We brought you the Russian classics in a modern interpretation. It is important that the Italian audience sees classic authors such as Pushkin, Gogol, Chekhov, Blok, in the modern vision. Gogol felt at home in Italy, and after him we feel at home here.
Rimas: I am proud to represent Pushkin, the most important his work. It sounds like this: “Vulgarity, ignorance, stupidity, it all are very used to, adapts to today. And the past is afraid. And Pushkin cleans us, opens the way to beauty and harmony. In the 90s, a hero came to the fore, who could tell the truth, we put him in different tragic circumstances, poured him with ice water, mud, he was burned, but he spoke. And now he is tired and dead. And he was replaced by a woman - the greatest and most beautiful creation by all authors, by Tolstoy, Chekhov, - and this woman leads us to beauty. And the theater should be feminine. And here, I would call the performance “Tatyana”, as Dostoevsky said: “Probably Pushkin is wrong. It was necessary to name the novel "Tatiana". And we follow this line, revealing the beauty of a woman.
«The Twelve», photo © piccoloteatro.org
Valery: These four names are great figures. There are still Dostoevsky and Tolstoy. Gogol adored Pushkin, Pushkin always stood first for him. Chekhov respected both, and I am sure that Blok, too. I did not call up on this issue. All these four authors demonstrate high literature and culture, different qualities of our character and world character. When I say that the language of the theater is one, it means that we are all the same. We have our mentality, taste and history, but we have what unites us - humanity. And we have defects with which we were born in this world. And the only question is - how can we overcome them? And now, when the world is in a hysterical state, we must begin to communicate with each other. Then fear, this pathology, which "is the guarantor of our security", as we say, - this expression is complete nonsense - will recede. And the theater helps in this.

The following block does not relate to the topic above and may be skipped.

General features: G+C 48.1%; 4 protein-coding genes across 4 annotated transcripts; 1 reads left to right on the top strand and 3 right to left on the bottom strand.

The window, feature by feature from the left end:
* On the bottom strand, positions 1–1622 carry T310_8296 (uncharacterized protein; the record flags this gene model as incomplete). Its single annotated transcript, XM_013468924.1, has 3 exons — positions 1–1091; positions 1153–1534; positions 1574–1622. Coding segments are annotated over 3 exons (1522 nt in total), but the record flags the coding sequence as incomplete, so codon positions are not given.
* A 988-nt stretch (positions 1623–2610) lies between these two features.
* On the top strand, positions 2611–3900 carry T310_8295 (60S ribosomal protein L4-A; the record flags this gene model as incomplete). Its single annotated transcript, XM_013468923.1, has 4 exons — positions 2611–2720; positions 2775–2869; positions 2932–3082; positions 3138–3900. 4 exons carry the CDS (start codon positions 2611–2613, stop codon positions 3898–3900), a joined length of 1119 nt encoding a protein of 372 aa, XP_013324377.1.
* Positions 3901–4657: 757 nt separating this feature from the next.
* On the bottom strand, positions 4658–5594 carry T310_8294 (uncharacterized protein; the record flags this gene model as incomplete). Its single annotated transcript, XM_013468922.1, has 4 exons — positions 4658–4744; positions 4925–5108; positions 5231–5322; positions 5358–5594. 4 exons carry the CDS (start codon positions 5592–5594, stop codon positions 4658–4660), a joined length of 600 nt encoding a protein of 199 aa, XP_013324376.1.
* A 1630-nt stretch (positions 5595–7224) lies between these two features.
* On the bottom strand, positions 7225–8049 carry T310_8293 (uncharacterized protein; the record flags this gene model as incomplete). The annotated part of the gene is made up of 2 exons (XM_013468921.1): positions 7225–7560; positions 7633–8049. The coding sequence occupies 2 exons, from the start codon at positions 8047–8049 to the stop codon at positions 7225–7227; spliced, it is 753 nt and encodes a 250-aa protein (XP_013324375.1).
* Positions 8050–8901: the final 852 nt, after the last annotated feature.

- I saw a bear with Tatyana on the cover of a booklet. Have you brought a live bear?
Rimas: Yes, the bear is alive, brought from Russia. And Tatiana is alive, and the bear is alive. And she is given to the bear. Brought from Siberia. And the hare! On the road to Petersburg there is a monument to a hare. Pushkin was driving along this road, on the very day when there was an uprising of the Decembrists. Then they were crushed, executed and exiled to Siberia. Pushkin went to Petersburg to participate in this uprising. But he was crossed by a hare. Pushkin was very superstitious, he unfolded the sleigh and returned. We almost lost Pushkin, and the hare saved him. It seems to me that this trinity - Tatiana, Hare and Bear - is the essence of the play.
"Eugene Onegin", photo © piccoloteatro.org
At this we finished conversation. All four performances were held with a full house. Gogol and Blok - in the theater studio Melato, the first - only three rows around the stage - about 50 spectators, the second - about a hundred people seated radially in a circle. Pushkin and Chekhov - in a large theater for 990 people.
Moreover, "Eugene Onegin" - two days, with two different Onegins, Sergei Makovetsky played on the first day, and on the second day, Alexei Guskov. And both great actors could be found on the streets of Milan. It turned out that Guskov had never been to Milan, so for him it was still a chance to see the beautiful city. And the audience, both Russian and Italian, gave their preference to the great Pushkin.
Evgeny Utkin, Milan, Italy
N.N. Dubovskoy, “On Lago Maggiore”